When you’re done using an app, either quit it by pressing command + Q, or right click on it in the dock and choose Quit. If the app is pinned to the dock the dot will go away, otherwise the app icon will disappear entirely.
Clear your caches
Computers create temporary caches for lots of reasons, mainly to store certain app states, remember your browsing history and passwords, create temp backups of documents you’re working on, and more.
These files can get huge, and macOS doesn’t have any good option for clearing caches out in a centralized location: You either have to know how to do it in a particular app or go about it this way.
In the Finder, choose Go, then Go To Folder. In the field that appears (Figure I) type in ~/Library/Caches/ and then choose Go. The directory that appears is all the caches apps have created on your behalf. You can delete older ones, ones that belong to apps you no longer have, or anything else you’re sure isn’t important. Just know that doing this is taking matters into your own hands and changes you make could have an impact on important data.
Perform memory resets
There are two elements of a Mac’s memory that can wear with age, but a quick reset can handle problems with both.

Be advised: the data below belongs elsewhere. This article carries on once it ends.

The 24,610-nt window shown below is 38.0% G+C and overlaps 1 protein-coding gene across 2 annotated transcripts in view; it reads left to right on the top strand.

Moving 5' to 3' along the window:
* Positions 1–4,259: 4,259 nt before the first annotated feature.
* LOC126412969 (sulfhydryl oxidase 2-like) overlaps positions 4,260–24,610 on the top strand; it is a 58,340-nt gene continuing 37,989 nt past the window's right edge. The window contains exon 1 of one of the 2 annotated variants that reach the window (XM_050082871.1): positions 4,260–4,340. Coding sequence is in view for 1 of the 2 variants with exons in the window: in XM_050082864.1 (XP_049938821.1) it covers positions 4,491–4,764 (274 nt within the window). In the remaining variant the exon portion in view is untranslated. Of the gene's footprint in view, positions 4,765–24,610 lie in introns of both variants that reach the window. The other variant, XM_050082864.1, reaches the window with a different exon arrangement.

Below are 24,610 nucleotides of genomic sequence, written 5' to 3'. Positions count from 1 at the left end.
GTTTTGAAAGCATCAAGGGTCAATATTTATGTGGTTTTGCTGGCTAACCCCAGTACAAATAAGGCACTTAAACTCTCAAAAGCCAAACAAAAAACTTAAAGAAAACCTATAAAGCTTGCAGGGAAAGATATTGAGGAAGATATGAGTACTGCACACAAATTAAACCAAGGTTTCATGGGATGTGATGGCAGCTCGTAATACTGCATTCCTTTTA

The first, NVRAM (nonvolatile random-access memory) and PRAM (Parameter RAM), is where macOS stores settings it needs to access quickly. Both have the same reset steps and are covered in detail by Apple.
The second area that can need resetting is the system management controller, or SMC, which handles things pertaining to power and thermal management. Resetting this is a bit complicated, like the NVRAM and PRAM process, and is covered by Apple on its site.
Offload large applications
There are a few applications that I run on my Macbook Air that require large local files to operate. With my small system drive (just 125GB) I’ve taken to storing the apps, and their files, on a 1TB USB-C SSD. Keeping free space on the system drive of your computer is essential, which is why cloud storage (or a local external disk for large applications) can be a life saver.
Solid state USB drives are surprisingly cheap, and are on sale all the time at places like Best Buy, Amazon, and Walmart. If you’re using a Mac with a small drive, or simply want to save as much space on your system drive as possible, get an external SSD: It’ll change your life.